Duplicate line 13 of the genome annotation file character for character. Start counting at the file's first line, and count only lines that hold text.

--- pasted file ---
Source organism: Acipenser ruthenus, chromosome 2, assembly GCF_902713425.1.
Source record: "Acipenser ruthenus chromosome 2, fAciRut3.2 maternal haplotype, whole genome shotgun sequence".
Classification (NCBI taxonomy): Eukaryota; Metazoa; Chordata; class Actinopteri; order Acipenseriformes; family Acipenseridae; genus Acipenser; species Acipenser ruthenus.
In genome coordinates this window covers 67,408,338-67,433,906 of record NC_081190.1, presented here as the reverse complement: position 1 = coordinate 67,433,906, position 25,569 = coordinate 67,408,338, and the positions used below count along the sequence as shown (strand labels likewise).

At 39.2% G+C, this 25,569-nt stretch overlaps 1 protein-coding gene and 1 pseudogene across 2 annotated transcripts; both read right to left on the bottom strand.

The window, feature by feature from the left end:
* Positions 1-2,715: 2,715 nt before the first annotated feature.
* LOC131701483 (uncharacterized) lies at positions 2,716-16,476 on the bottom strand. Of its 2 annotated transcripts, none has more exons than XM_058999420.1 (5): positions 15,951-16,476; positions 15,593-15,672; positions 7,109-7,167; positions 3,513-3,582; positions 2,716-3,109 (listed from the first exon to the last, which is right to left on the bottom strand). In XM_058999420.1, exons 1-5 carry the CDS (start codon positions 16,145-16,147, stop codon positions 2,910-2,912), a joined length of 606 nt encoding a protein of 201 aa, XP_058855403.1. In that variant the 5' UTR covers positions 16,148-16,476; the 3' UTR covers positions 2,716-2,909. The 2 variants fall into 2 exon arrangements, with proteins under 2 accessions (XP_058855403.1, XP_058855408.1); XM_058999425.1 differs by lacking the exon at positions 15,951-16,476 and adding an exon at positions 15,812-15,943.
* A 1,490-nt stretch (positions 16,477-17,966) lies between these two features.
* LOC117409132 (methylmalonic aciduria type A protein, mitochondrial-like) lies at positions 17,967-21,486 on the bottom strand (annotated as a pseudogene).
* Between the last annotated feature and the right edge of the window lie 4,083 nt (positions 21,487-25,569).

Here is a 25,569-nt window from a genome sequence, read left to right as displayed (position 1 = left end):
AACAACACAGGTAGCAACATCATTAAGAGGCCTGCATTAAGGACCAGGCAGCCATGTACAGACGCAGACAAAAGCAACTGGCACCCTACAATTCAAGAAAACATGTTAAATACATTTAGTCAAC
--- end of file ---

AACAACACAGGTAGCAACATCATTAAGAGGCCTGCATTAAGGACCAGGCAGCCATGTACAGACGCAGACAAAAGCAACTGGCACCCTACAATTCAAGAAAACATGTTAAATACATTTAGTCAAC